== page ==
• With his unbeaten 116, Suresh Raina becomes only the second batsman to score 300 runs in a single edition of the Asia Cup. He is just 15 short of Shoaib Malik's 316 in 2004.
Bottom Curve

The innings exploded into life in the final eight overs, when 90 runs were amassed as Kapali cut loose with a ferocity that brooked no answer from the Indians. Mahmudullah turned over the strike at the other end, contributing only 24 to the 112-run partnership as Kapali struck the ball with power and precision.

Pragyan Ojha had bowled a tidy spell and taken two wickets on debut, Pathan had given little away, and Ishant Sharma had kept things quiet when called upon. But when Yusuf came on to bowl his final over, Kapali, then on 47 from 64 balls, exploded into life. Two big slog-sweeps for six set the tone, and when RP Singh returned, both batsmen scythed him over backward point for fours.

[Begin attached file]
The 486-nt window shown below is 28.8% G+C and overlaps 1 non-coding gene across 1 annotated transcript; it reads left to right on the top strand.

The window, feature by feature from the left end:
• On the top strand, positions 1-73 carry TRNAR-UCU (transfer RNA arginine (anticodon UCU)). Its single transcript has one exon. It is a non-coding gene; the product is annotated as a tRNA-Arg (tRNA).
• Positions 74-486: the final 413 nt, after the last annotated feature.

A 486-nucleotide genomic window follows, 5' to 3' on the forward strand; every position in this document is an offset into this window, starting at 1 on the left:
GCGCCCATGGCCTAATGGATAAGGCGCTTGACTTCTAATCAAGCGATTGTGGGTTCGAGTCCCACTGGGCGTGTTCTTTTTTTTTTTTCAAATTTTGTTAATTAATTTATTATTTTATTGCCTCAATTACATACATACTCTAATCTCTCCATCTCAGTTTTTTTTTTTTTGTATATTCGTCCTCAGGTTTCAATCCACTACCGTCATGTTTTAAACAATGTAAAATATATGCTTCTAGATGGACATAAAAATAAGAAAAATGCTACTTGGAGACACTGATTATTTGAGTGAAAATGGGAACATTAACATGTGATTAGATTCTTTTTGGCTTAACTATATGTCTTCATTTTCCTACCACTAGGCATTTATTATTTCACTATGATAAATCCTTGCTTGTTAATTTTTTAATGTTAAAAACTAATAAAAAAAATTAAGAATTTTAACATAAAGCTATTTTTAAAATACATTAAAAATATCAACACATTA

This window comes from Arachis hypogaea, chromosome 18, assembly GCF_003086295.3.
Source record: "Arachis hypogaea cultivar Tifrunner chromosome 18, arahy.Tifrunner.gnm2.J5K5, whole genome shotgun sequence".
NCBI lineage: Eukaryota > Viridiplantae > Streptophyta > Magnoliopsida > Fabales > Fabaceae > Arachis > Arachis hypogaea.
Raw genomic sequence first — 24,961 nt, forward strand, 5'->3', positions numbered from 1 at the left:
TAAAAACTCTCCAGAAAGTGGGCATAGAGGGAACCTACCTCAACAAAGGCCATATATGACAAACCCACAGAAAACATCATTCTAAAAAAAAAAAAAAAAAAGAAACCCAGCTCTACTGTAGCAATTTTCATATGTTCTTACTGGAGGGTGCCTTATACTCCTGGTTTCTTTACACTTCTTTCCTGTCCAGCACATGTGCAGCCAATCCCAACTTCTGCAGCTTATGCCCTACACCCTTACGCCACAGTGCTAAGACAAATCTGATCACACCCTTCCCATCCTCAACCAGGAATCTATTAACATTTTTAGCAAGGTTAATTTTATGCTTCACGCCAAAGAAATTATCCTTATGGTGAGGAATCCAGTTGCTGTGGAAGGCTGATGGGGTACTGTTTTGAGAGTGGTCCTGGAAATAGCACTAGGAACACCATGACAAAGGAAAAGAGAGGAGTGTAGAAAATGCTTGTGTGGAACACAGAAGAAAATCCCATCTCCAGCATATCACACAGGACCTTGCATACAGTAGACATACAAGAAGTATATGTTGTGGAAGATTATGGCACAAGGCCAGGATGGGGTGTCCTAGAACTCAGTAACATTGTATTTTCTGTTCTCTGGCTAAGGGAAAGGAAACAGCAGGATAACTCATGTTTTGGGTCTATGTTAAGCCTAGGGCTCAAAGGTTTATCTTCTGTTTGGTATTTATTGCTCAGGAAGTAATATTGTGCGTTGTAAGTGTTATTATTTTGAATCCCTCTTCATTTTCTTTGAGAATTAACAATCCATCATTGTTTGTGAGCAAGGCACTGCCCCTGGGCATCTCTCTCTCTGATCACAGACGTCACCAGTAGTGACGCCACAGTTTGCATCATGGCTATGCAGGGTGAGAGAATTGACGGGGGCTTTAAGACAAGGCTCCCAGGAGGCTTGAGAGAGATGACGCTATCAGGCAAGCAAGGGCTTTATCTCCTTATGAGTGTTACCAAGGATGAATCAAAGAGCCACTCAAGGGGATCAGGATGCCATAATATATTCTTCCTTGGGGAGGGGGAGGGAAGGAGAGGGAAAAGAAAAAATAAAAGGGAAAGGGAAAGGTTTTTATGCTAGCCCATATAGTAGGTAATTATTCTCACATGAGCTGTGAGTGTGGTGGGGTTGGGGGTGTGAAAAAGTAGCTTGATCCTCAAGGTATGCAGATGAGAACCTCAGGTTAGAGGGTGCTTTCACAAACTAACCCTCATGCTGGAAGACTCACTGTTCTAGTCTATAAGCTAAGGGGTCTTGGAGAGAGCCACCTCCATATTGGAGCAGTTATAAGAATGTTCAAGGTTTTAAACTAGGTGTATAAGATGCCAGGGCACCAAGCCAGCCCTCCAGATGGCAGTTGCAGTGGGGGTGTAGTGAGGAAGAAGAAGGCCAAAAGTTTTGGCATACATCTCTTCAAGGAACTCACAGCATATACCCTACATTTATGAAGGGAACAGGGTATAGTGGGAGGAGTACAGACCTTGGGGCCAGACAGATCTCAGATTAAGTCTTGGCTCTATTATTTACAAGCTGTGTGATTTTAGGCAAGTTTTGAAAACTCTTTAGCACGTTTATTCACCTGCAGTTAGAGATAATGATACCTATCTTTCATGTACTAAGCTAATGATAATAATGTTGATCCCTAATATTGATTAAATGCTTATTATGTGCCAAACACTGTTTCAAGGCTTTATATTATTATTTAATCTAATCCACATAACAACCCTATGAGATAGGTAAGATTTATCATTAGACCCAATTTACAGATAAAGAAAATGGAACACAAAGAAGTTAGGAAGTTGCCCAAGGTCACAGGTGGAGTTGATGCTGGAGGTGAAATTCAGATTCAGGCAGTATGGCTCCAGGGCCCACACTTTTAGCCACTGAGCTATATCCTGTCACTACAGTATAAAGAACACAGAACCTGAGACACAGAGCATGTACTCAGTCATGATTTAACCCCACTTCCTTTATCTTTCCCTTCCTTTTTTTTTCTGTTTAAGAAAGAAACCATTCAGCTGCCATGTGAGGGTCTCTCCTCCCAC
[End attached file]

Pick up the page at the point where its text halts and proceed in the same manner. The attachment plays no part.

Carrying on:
Gony, whose second international outing was a great deal more taxing than the first against Hong Kong, then went for 4, 6 and 6 as Kapali started to swing with genuine confidence. Mahendra Singh Dhoni once again turned to Ishant to apply a tourniquet, but to no avail. Kapali clipped a slow yorker beautifully through midwicket and then carved one past point as 61 came from just five overs.

Bangladesh had started sedately, but when Nazimuddin cut RP straight to third man, Mohammad Ashraful arrived to up the ante. With Gony straying on to the pads once too often, the runs came quickly. Tamim Iqbal drove fluently and Ashraful utilised both power and touch as the run-rate soared to six.

Unfortunately for Bangladesh, Ashraful's profligate streak then came to the fore. Gony had been brought back for a second spell, and a half-hearted drive on the up went to Ojha at mid-off. A first international wicket for Gony, and a first catch for Ojha.